Lizard’s Junk DNA is Human Genome’s Treasure

Recently alighted by a post on the Anole Annals that the Anolis genome was taken on by the creationist website, I wondered how the Bible-as-absolute-truth crowd might distort and interpret the meaningful evolutionary insights provided by the lizard genome. The “News to Note” blog written by Dr. Elizabeth Mitchell browses notable science current events featured in mostly secondary media outlets (not the primary literature), providing critiques on conclusions made by researchers that either draw from or provide evidence for evolutionary principles (the entries primarily combat any references to an ancient earth or descent from a common ancestor). Following the link, I was pleased to find that this particular attack on evolutionary research featured a discussion of transposable elements (TEs) in the Anolis genome, the precise focus of my doctoral research!

The blog entry cited a Science Daily article about the release of the Anolis genome in which co-author J. Alföldi was quoted:

“Anoles have a living library of transposable elements,” said Alföldi. The researchers aligned these mobile elements to the human genome, and found that close to 100 of the human genome’s non-coding elements are derived from these jumping genes. “In anoles, these transposons are still hopping around, but evolution has used them for its own purposes, turning them into something functional in humans.”

With a reference to the utility of comparative studies in determining the origins of many aspects of the human genome, Alföldi concludes:

“Sometimes you need to be at a certain distance in order to learn about how the human genome evolved. You have to look out further than you were looking previously.”

Green anole mating (Anolis carolinensis), Caro...

Hey now! Transposable elements active in the green anole have been co-opted by mammalian genomes to provide important functions. Image via Wikipedia

This is certainly true about TEs, because they have been evolving for billions of years and are found in the genomes of all eukaryotes. Vertebrates in particular show a wide range of TE diversity and abundance. In the human genome, as in most mammals, hundreds of thousands of copies of one kind of TE, called L1, dominate the genomic landscape (see the first human genome paper Lander et al. 2001). The Anolis genome contains L1, like human, but also a much wider array of many other kinds of TEs, generally found in relatively low numbers, which is unlike human (reviewed in Tollis and Boissinot 2011).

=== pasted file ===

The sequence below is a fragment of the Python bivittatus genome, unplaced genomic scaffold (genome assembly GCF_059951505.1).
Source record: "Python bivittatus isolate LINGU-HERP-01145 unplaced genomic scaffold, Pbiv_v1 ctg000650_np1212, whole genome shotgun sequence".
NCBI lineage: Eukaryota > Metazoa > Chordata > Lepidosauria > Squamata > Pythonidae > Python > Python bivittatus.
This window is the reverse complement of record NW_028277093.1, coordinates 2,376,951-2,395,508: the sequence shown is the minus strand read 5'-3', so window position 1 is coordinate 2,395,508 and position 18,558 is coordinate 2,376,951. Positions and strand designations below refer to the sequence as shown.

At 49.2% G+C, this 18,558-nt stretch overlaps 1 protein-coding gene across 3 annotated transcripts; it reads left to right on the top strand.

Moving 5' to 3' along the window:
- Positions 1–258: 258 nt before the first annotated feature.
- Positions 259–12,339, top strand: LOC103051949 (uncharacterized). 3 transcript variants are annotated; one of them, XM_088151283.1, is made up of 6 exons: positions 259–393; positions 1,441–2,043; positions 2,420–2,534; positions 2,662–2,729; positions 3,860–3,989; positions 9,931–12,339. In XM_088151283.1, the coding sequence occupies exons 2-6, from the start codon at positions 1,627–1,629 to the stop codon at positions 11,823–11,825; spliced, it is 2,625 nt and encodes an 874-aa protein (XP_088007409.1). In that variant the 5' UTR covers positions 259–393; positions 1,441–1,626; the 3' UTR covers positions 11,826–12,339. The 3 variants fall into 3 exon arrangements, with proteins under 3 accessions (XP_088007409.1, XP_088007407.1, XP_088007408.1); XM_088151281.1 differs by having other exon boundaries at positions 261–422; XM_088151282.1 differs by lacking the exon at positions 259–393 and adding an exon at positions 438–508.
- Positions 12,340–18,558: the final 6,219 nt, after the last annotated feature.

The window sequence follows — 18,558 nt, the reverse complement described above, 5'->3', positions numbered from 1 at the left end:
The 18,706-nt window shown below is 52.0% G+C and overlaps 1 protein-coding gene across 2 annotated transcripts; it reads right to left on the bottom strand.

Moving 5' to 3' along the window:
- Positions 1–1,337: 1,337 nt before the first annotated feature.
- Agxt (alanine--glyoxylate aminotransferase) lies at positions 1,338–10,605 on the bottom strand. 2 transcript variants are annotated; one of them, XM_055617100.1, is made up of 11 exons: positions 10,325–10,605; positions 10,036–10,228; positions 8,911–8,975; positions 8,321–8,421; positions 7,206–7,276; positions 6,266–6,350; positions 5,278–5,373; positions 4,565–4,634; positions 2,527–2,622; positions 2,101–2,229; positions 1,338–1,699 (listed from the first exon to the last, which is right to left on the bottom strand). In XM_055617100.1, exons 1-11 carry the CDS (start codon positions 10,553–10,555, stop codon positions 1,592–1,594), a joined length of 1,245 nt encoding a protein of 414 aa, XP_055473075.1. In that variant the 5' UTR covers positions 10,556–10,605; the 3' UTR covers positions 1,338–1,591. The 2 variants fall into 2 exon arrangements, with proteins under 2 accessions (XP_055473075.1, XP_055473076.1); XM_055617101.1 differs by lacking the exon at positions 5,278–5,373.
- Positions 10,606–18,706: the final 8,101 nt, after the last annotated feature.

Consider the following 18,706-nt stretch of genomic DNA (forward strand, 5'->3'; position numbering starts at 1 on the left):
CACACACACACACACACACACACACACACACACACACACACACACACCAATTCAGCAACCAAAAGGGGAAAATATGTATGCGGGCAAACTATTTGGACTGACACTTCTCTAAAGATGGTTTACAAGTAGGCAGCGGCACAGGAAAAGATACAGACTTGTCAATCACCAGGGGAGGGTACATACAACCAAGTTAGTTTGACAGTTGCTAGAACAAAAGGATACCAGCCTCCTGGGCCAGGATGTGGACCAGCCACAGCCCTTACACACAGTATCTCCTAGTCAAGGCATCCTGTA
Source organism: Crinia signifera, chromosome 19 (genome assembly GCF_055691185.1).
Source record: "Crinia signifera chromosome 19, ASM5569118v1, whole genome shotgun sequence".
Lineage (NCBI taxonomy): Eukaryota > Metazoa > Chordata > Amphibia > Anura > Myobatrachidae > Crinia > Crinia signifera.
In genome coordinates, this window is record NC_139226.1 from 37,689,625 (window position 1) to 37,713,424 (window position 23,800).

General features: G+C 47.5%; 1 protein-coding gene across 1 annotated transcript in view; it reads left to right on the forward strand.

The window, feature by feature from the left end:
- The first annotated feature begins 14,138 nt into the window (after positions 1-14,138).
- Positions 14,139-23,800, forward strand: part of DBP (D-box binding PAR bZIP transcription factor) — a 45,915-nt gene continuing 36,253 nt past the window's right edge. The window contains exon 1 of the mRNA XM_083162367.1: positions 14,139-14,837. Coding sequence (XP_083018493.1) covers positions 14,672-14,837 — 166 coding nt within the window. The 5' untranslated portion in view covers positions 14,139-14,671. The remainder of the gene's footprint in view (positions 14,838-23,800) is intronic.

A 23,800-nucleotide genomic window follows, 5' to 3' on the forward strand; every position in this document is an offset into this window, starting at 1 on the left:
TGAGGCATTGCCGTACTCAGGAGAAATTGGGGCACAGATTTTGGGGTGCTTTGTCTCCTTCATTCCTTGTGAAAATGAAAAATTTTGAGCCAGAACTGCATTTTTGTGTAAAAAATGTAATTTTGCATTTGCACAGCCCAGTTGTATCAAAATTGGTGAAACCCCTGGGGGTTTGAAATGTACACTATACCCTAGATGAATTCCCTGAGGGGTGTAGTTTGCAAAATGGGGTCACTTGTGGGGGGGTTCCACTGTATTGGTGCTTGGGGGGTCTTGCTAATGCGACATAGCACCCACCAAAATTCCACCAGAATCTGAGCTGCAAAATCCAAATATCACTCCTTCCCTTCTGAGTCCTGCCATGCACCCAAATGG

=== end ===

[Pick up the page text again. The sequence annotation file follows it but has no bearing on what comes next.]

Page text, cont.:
The interesting aspect of human and lizard TE evolution referred to by Alföldi is that there are some some regions in the human genome that contain parts of TE sequences that are not L1, yet they are highly conserved, meaning that if you were to compare these sequences to their active counterparts in other genomes (like Anolis), they would be almost exactly the same. The last common ancestor of humans and reptiles lived more than 300 million years ago, so one would expect these sequences in their respective genomes would be extremely divergent.


The tuatara is a lepidosaurian reptile that is actually quite different from lizards. If something is found in the genome of the tuatara, green anole, and human, chances are it was present in the common ancestor of all of these species, which lived more than 300 million years ago. Image by SidPix via Flickr

The fact that they are conserved in mammals suggests that purifying selection has been acting on them — their sequence integrity is so important to the function of the host that any DNA mutations would be deleterious and therefore removed by selection. In fact, a paper published in Journal of Heredity (Lowe et al. 2010) showed evidence that one of these elements (also found in the tuatara) regulates the expression of a gene important to embryonic development. The results from the Anolis genome confirm that certain TEs, present in the amniote ancestor, faced starkly different fates as amniotes diversified, maintaining jumping ability throughout reptile evolution while losing it in mammals — where the TE motifs were “domesticated” and utilized by the host to increase its fitness.

This is a fascinating story that highlights the interplay between an organism, its genome, and the selfish genomic parasites which have, in turn, become taken advantage of. It is all made apparent when placed in a comparative — ie, evolutionary context. However, Dr. Mitchell prefers to prune this tree, because she essentially sees all evolutionary explanations as ad hoc at best:

“Any sort of similarity between the lizard and birds or mammals was interpreted as evidence of common ancestry. So was any difference. By assuming that evolution occurred, the researchers simply decorated the evolutionary tree with their data… The interpretation of the data in the shadow of the evolutionary tree of life is unjustified and unproven.”

Finally, she offers her explanation.

“Knowing that God designed all organisms to live in the same world…The fact that some things are similar and others are different does not show that reptiles, mammals, and birds share a common ancestor.”

So, according to creationists, scientists are guilty of making unwarranted assumptions when well-tested hypotheses explain reproducible results. In the meantime, creation-based explanations are completely assumption-free because she just knows that “God designed all organisms”.

Well, if you know, you know.

Can’t really argue with that, I guess.


2 Comments on “Lizard’s Junk DNA is Human Genome’s Treasure”

  1. […] claim that the anole genome can’t tell us anything about evolution, check out the latest post in Anolis Tollis. GA_googleAddAttr("AdOpt", "1"); GA_googleAddAttr("Origin", "other"); […]

  2. […] Lizard’s Junk DNA is Human Genome’s Treasure […]

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